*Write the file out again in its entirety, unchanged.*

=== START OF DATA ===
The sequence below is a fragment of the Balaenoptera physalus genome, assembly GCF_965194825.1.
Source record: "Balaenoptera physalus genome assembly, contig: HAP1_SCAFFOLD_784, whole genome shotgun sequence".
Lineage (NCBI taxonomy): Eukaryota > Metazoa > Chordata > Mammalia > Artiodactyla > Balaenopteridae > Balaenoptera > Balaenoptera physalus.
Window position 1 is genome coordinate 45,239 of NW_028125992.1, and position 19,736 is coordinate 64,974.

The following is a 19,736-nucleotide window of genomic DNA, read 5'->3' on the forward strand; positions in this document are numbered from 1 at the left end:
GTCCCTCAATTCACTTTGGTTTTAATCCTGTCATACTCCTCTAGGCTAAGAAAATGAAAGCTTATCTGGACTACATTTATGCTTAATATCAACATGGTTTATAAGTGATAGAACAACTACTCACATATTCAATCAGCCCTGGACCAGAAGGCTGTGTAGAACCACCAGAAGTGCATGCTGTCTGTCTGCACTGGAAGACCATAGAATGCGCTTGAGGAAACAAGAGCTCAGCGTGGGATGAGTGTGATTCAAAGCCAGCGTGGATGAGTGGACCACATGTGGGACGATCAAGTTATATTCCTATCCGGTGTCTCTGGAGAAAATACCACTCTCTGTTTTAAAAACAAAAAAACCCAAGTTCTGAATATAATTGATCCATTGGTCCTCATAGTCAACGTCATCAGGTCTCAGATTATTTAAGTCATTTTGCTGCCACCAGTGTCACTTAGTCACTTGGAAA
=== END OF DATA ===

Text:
The sequence below is a fragment of the Balaenoptera physalus genome, assembly GCF_965194825.1.
Source record: "Balaenoptera physalus genome assembly, contig: HAP1_SCAFFOLD_784, whole genome shotgun sequence".
Lineage (NCBI taxonomy): Eukaryota > Metazoa > Chordata > Mammalia > Artiodactyla > Balaenopteridae > Balaenoptera > Balaenoptera physalus.
Window position 1 is genome coordinate 45,239 of NW_028125992.1, and position 19,736 is coordinate 64,974.

The following is a 19,736-nucleotide window of genomic DNA, read 5'->3' on the forward strand; positions in this document are numbered from 1 at the left end:
GTCCCTCAATTCACTTTGGTTTTAATCCTGTCATACTCCTCTAGGCTAAGAAAATGAAAGCTTATCTGGACTACATTTATGCTTAATATCAACATGGTTTATAAGTGATAGAACAACTACTCACATATTCAATCAGCCCTGGACCAGAAGGCTGTGTAGAACCACCAGAAGTGCATGCTGTCTGTCTGCACTGGAAGACCATAGAATGCGCTTGAGGAAACAAGAGCTCAGCGTGGGATGAGTGTGATTCAAAGCCAGCGTGGATGAGTGGACCACATGTGGGACGATCAAGTTATATTCCTATCCGGTGTCTCTGGAGAAAATACCACTCTCTGTTTTAAAAACAAAAAAACCCAAGTTCTGAATATAATTGATCCATTGGTCCTCATAGTCAACGTCATCAGGTCTCAGATTATTTAAGTCATTTTGCTGCCACCAGTGTCACTTAGTCACTTGGAAA